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The Drone Index: TAI Anka

December 29, 2014

Turkish ANKA MALE UAV 02

If all goes well, the Anka (Phoenix) could pave the way for Turkey’s ascendance as a drone superpower.

With its track record of building target drones and exposure to foreign UAVs, Turkish Aircraft Industries’ (TAI) gamble with the Anka proves emerging countries can build formidable unmanned systems.

This is indeed possible if these projects have ample funding, access to suppliers, and the industrial means to assemble finished products. (See Iran.)

In its current form, TAI’s Anka is a typical prop-driven MALE UAV. Its specifications recall similar models from General Atomics and Elbit Systems when these companies were still building their UAV catalogs.

The Anka’s origins dates to the 1990s. It wasn’t until a government contract in 2004, however, that the program gained momentum.

First unveiled on July, 2010, the Anka tested successfully in an ISR role despite growing pains, i.e. crashes. Production started in 2013 and improved variants enter service with the Turkish air force by 2015. The Anka was a quickly modified for a close air support role, with two hardpoints on each of its wings for missiles and rockets.

This includes an armed version called the Anka+  which is similar to the MQ-9 Reaper.

The original Anka’s dimensions are formidable for a UAV of its kind. Its wingspan measures 56.7 feet while the fuselage is 26 feet long. Space is available for two separate cargo bays and the retractable tricycle configured landing gear.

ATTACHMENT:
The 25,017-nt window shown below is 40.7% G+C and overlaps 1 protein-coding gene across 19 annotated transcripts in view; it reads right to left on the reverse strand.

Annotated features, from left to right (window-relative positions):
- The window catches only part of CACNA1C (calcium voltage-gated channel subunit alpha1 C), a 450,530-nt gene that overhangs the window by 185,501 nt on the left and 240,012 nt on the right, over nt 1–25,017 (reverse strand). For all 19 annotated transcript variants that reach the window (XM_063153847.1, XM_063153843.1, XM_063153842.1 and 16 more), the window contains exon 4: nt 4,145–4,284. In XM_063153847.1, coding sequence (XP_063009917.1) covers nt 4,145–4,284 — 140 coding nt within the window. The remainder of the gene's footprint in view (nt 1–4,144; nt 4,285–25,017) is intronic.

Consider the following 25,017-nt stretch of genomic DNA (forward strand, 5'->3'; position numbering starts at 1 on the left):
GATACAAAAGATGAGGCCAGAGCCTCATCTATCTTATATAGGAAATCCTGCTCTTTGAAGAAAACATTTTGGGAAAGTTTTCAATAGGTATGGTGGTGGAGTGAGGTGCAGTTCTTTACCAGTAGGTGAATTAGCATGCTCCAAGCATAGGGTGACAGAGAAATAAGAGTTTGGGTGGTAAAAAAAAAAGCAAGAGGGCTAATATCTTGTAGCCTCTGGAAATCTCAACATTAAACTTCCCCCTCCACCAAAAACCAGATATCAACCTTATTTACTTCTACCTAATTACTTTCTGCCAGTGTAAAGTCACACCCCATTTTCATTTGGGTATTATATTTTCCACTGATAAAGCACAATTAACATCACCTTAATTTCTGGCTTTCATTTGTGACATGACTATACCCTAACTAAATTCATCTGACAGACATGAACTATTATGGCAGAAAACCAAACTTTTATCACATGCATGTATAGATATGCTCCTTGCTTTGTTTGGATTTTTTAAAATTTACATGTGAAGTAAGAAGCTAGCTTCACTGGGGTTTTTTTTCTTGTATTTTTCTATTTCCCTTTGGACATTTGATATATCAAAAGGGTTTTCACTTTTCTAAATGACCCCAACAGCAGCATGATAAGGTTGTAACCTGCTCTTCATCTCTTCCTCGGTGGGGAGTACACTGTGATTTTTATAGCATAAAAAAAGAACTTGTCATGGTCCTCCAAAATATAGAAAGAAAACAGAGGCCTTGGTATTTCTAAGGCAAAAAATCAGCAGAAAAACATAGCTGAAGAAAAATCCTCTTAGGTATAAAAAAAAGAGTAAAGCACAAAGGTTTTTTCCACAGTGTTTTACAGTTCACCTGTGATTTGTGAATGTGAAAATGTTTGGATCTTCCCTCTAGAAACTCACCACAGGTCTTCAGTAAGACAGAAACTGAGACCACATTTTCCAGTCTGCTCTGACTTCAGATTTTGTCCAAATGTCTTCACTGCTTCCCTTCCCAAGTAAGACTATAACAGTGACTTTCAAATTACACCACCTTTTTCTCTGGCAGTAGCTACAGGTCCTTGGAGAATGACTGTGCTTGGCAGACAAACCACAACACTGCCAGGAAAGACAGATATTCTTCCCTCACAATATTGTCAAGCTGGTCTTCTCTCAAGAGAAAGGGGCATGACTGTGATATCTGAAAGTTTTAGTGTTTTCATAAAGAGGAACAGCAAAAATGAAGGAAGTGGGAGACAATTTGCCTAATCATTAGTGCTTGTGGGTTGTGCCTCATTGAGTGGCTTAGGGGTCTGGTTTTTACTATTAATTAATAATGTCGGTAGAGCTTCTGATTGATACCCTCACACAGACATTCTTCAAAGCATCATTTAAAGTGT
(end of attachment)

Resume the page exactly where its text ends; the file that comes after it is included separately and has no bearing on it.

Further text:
The Anka’s cameras and radar are contained within the nose bulge, also called a blister. Its second cargo bay is between the landing gears and is generally unused.

Anka’s electronics are manufactured by another Turkish defense contractor, Aselsan. Publicly available information identifies the Anka’s essential payload as a TV camera, an infrared sight, a laser rangefinder and designator, a laser spotter, and a synthetic aperture radar.

Based on specifications published by TAI, the Anka uses a 155 horsepower heavy fuel engine. Its service ceiling is in the 30,000 ft range while operational radius for data transmission is 200 kilometers and endurance is less than 24 hours.

Other sources reveal the Anka is powered by a German-made Thielert Centurion turbocharged engine. Unfortunately, Thielert has gone bankrupt and was sold to a Chinese aerospace firm. It’s unknown where TAI sources its engines for future UAVs.


An interesting feature of the Anka are its upward pointing vertical stabilizers or tail fins, being common features of armed drones.

The Anka is scheduled for deployment with the Turkish military and 10 additional models were ordered by Egypt in 2012. Azerbaijan is also eager to test the Anka.